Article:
T2, N0, M0: The tumor is larger than 2 cm across and less than 5 cm (T2), but it hasn't spread to the lymph nodes (N0) or to distant sites (M0). Stage IIB: One of the following applies: T2, N1, M0: The tumor is larger than 2 cm and less than 5 cm across (T2). It has spread to 1 to 3 axillary lymph nodes and/or tiny amounts of cancer are found in internal mammary lymph nodes on sentinel lymph node biopsy (N1). It has not spread to distant sites (M0). OR T3, N0, M0: The tumor is larger than 5 cm across but does not grow into the chest wall or skin (T3). It has not spread to lymph nodes (N0) or to distant sites (M0).

3.)  Stage III is divided into three subcategories:
        - In IIIA there is breast cancer with axillary lymph nodes clumped together or attached to other structures.
        - In IIIB the tumor has spread to the chestwall or skin, and may have involved lymph nodes of the axilla and/or breastbone.
        - In IIIC the tumor has spread to the chest wall or skin and lymph nodes below or above the collar bone are affected.
4.) Stage IV is applied to metastatic breast cancer; typically lungs, liver, bone, or brain are involved.

There are some conditions when the Breast Cancer increase the risk, such as:

If a man has an increase in breast tissue, or can feel a small amount of tissue about the shape of a button just beneath his areola, it may be a condition called gynecomastia. This is caused by hormonal imbalances, obesity, habitual use of marijuana, severe liver dysfunction, or could be a side effect of some medications. Gynecomastia is not thought to increase a man's risk of breast cancer.

Klinefelter Syndrome
Klinefelter syndrome is a rare genetic problem, which could indicate an increased risk of male breast cancer. In Klinefelter syndrome, a man has an extra X chromosome, may have smaller testicles, enlarged breasts and may be infertile.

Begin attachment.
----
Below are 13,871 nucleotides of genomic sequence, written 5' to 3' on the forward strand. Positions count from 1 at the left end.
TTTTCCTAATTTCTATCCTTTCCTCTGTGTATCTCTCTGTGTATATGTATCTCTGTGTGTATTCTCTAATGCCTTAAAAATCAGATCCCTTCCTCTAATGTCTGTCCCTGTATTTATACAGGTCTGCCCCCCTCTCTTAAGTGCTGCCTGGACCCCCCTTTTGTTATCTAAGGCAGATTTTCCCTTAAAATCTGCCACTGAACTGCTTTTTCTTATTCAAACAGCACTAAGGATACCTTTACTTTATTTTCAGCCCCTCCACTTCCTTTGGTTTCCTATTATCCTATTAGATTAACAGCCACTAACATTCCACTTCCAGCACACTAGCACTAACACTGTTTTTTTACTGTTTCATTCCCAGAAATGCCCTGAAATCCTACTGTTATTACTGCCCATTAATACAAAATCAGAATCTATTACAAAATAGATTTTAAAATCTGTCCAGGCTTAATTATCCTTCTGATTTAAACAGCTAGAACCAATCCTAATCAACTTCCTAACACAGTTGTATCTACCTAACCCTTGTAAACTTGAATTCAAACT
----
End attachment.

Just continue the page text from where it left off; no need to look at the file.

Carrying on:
Family History or Genetic Mutation
Men who have a family history of male or female breast cancer, or who carry the mutated BRCA1 or BRCA2 gene are at increased risk of developing breast cancer. Knowing your family health history or your genetic risk helps you and your doctor be aware of your risk level.
Common Male Breast Cancer Diagnoses:
Men who are diagnosed with male breast cancer are literally one in a thousand. The American Cancer Society reports that a man faces a lifetime risk of 1/10th of 1%, and has the same survival rates as a woman. Here are the most common diagnoses for male breast cancer:

IDC or Infiltrating (or invasive) Ductal Carcinoma
Invasive ductal carcinoma is the most common form of male breast cancer, ranking at 80 to 90 percent of all men's breast cancer diagnoses. IDC originates in the duct and breaks into, or invades, the surrounding fatty tissue. It may be contained only within the breast, or it can metasticize (spread) to other parts of the body.

LBC (Lobular Breast Cancer)
Since most men do not have any lobes in their breast tissue, this kind of breast cancer is extremely rare in men. It occurs at the rate of two percent of all ductal or lobular male breast cancers.

Paget's Disease of the Nipple
This cancer can start inside the nipple or under the areola, and then break through the overlying skin. Paget's disease would appear similar to a rash, but will not respond to the standard skin rash treatments. It is possible that a lump may also be associated with Paget's disease, whether the patient is male or female.

Treatment largely follows patterns that have been set for the management of postmenopausal breast cancer. The initial treatment is surgical and consists of a modified radical mastectomy with axillary dissection or lumpectomy and radiation therapy with similar treatment results as in women. Also, mastectomy with sentinel lymph node biopsy is a treatment option. In men with node-negative tumors, adjuvant therapy is applied under the same considerations as in women with node-negative breast cancer. Similarly, with node-positive tumors, men increase survival using the same adjuvants as affected women, namely both chemotherapy plus tamoxifen and other hormonal therapy. There are no controlled studies in men comparing adjuvant options. In the vast majority of men with breast cancer hormone receptor studies are positive, and those situations are typically treated with hormonal therapy.

Locally recurrent disease is treated with surgical excision or radiation therapy combined with chemotherapy. Distant metastases are treated with hormonal therapy, chemotherapy, or a combination of both. Bones can be affected either by metastasis or weakened from hormonal therapy; bisphosphonates may be used to counterbalance this process and strengthen bones.

Adjusted for age and stage the prognosis for breast cancer in men is similar to that in women. Prognostically favorable are smaller tumor size and absence or paucity of local lymph node involvement. Hormonal treatment may be associated with hot flashes and impotence.

Related Posts Plugin for WordPress, Blogger...